At times we come across remarkable men hidden in plain sight in our midst. Cleveland Valrey is such a man. He currently resides in Oakland, California, where at the age of 88 he is living a quiet, unassuming life. Yet his story is truly an impressive, even epic, American story.
Cleveland was born in 1930 in Beaumont, Texas. He spent his early years living through the Great Depression. In early 1944, his family moved to Oakland as part of the large migration westward to work in California’s wartime industries. He attended high schools in Oakland and Berkeley until 1946, when at the tender age of 16 he managed to enlist in the U.S. Army Air Corps, which later became the U.S. Air Force. Following his discharge from the Air Force in 1949, Cleveland decided to make military service his career, and re-enlisted, this time in the U.S. Army. He qualified as an Army Parachutist and Airborne Ranger in 1950. He then served two combat tours in Korea: from 1950-51 as a member of the elite (and still segregated and all black) 2nd Ranger Company (Airborne), and from 1952-53 as a member of the 24th Infantry Division, U.S. Army, which by that time was integrated.
On May 20, 1951, Cleveland was wounded in an action on Hill 581 against Chinese and North Korean forces. He was evacuated to an Army hospital in Osaka, Japan, where he recuperated from his wounds.
The awards he received for his Korean War service include the Combat Infantryman Badge, Bronze Star “V”, Purple Heart, Army Commendation Medal, Korean Service Medal with six battle stars and arrowhead, and the United Nations Service Medal. In the years following the war, he also received the Korean War 50th Anniversary Commemoration Medal and the Ambassador for Peace Medal from the Government of the Republic of Korea. A brief but impressive and well-crafted documentary of his renowned 2nd Ranger Company (Airborne), titled “Brother Rangers,” has been posted on the KWMF website. We encourage you to take a look: https://www.kwmf.org/brother-rangers/
After the Korean War, Cleveland served tours of duty in Japan from1953-55, Germany from 1961-64, and the Dominican Republic in 1965, as a member of the 7th Special Forces Group (Airborne). Next came Vietnam, where he served from 1965-66 with the 1st Cavalry Division (Airmobile), and yet again from 1968-69, where he served with the 205th Assault Support Helicopter Company, 1st Aviation Brigade Headquarters, and the 120th Assault Support Helicopter Company. By this time he was both a Master Parachutist and a Master Army Aviator, a rare accomplishment.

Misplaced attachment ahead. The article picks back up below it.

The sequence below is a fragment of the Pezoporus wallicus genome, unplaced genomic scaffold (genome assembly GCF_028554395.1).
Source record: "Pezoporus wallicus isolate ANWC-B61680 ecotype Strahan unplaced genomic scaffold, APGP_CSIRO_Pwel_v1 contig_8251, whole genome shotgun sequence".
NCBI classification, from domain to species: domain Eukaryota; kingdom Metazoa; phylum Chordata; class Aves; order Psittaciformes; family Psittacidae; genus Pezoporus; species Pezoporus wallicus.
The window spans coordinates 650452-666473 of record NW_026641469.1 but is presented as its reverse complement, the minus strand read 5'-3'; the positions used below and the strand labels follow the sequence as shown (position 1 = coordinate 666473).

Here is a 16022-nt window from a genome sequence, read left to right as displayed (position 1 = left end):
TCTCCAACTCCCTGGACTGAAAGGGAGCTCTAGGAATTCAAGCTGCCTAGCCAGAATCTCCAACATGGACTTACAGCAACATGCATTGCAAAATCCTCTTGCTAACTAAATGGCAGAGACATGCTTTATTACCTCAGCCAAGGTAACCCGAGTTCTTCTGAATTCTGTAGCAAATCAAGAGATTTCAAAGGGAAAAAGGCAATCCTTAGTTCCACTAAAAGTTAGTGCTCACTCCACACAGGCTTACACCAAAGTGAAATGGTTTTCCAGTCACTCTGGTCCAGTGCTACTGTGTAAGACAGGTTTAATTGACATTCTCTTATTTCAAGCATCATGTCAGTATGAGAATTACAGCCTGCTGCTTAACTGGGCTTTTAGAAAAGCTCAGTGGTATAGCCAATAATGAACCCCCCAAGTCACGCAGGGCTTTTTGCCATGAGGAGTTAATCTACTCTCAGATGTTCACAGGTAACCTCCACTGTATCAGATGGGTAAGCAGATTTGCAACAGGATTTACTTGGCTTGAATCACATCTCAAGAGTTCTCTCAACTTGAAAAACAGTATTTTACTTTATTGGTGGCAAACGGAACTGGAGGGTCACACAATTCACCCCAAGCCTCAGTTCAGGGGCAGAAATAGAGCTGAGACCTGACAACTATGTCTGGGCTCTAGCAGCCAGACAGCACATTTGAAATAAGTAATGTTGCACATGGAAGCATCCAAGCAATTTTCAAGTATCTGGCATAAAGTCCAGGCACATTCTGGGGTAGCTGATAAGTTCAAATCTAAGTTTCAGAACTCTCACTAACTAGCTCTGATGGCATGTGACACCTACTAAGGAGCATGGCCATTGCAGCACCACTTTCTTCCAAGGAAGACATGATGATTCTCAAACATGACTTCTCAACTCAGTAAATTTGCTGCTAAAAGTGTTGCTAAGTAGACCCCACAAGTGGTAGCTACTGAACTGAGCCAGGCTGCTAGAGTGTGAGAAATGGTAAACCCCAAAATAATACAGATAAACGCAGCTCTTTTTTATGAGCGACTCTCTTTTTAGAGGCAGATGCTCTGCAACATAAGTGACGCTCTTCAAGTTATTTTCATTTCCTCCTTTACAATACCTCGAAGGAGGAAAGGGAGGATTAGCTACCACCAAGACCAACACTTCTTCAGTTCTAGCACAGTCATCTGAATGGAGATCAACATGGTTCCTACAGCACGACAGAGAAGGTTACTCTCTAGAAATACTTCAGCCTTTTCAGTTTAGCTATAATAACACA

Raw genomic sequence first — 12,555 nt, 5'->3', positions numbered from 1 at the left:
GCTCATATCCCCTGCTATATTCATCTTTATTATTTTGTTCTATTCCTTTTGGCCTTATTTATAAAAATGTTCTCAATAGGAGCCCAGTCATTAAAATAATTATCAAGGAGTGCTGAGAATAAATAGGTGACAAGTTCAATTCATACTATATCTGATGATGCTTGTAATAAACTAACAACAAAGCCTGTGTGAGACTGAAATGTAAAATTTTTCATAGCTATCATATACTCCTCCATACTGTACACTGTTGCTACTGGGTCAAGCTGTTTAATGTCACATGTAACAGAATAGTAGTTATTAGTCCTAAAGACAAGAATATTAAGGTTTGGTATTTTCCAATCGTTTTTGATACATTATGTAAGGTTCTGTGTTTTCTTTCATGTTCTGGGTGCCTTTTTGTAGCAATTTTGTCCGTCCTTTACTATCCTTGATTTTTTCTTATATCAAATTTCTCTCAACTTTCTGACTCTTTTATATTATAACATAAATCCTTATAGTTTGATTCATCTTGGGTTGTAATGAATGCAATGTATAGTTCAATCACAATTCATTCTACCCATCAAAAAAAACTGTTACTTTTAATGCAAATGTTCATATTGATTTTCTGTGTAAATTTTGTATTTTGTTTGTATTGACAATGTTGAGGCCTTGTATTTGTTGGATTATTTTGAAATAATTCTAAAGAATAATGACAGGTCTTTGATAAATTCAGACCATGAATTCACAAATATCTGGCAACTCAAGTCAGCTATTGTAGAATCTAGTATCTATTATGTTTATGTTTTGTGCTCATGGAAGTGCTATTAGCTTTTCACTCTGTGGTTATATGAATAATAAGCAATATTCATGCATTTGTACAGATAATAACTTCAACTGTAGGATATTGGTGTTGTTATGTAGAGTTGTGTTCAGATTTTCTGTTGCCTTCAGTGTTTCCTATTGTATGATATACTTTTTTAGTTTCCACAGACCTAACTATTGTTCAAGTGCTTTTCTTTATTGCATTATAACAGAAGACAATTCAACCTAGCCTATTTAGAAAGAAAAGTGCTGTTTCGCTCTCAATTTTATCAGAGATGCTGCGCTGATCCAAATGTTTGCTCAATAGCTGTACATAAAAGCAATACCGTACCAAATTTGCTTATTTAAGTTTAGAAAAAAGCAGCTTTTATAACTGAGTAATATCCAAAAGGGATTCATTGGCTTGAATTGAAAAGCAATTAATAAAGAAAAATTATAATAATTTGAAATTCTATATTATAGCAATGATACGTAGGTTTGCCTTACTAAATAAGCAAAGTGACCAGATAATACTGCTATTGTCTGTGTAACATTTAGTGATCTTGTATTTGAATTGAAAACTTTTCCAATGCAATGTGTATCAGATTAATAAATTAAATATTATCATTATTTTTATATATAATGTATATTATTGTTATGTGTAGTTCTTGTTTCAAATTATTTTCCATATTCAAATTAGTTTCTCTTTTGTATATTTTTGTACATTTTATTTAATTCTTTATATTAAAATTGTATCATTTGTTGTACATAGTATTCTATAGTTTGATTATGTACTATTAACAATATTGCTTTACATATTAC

Cleveland served his country in peacetime, two wars, and the Cold War for more than 30 years. He retired from his long and distinguished military career in 1977. In 2001, he was inducted into the U.S. Army Aviation Hall of Fame. And in 2005, he was inducted into the U.S. Army Ranger Hall of Fame.
Over the years, Cleveland attended a number of military schools, including Japanese language school in Sendai, and German language school in Munich. He also attended several civilian institutions while on active duty, among them the University of Maryland, College Park; the University of Southern California; and Troy State University in Alabama.
Continuing his education, Cleveland earned an AA, Language Arts, Chinese & Japanese (High Honors), Laney College, Oakland; BA, Ethnic Studies (Cum Laude); MA, History, California State University, Hayward; MA, Ethnic Studies, San Francisco State University; and an Honorary Doctor of Humanities, Payne Academy, Bible Institute International, Jackson, Mississippi. He is a Life Member, Golden Key National Honor Society; Life Member, Alumni Association, California State University, Hayward; and Life Member, Alumni Association, San Francisco State University.
Cleveland is also a Life Member in the following organizations: American Legion; AMVETS; Disabled American Veterans; Disabled Veterans’ Life Memorial Foundation, Founding Sponsor; Ranger Infantry Companies (Airborne) Association (RICA), Korean War; Retired Officers Association; Army Aviation Association of America; Military Officers Association of America; Vietnam Helicopter Pilots Association; Worldwide Army Rangers, Inc. (WAR); Smithsonian Institution, National Associate; National Museum, United States Army, Founding Sponsor; National D-Day Museum, New Orleans, Charter Member; and the Military Order of the Purple Heart.
Cleveland was married to Kikuko Awata Valrey for 56 years, until her death in 2006. Their first child Rudy was born in Hachinohe, Japan in 1953. Karl Felix was born in Sendai, Japan in 1955. Richard Cleveland and Valerie Anna were born at Fort Lewis, Washington in 1956 and 1957 respectively. And Michael Aaron was born in Munich, Germany in 1962. Cleveland and his late wife Kikuko have five grandchildren and two great granddaughters.
He recently commented, “As a matter of interest, in 1983 I visited my eldest son, then 1st Lt. Rudy Valrey, U.S. Army, who was serving as a platoon leader near the DMZ in Korea. We took the opportunity to travel around Munsan-ni near the Imjin River and surrounding hills, which is where I made a combat jump on March 23, 1951.” It must have been a memorable father-son reunion.
After more than 30 years of service to his country, Cleveland now lives a quieter, more reflective life in Oakland, a life well-lived. We salute the “Brother Ranger.”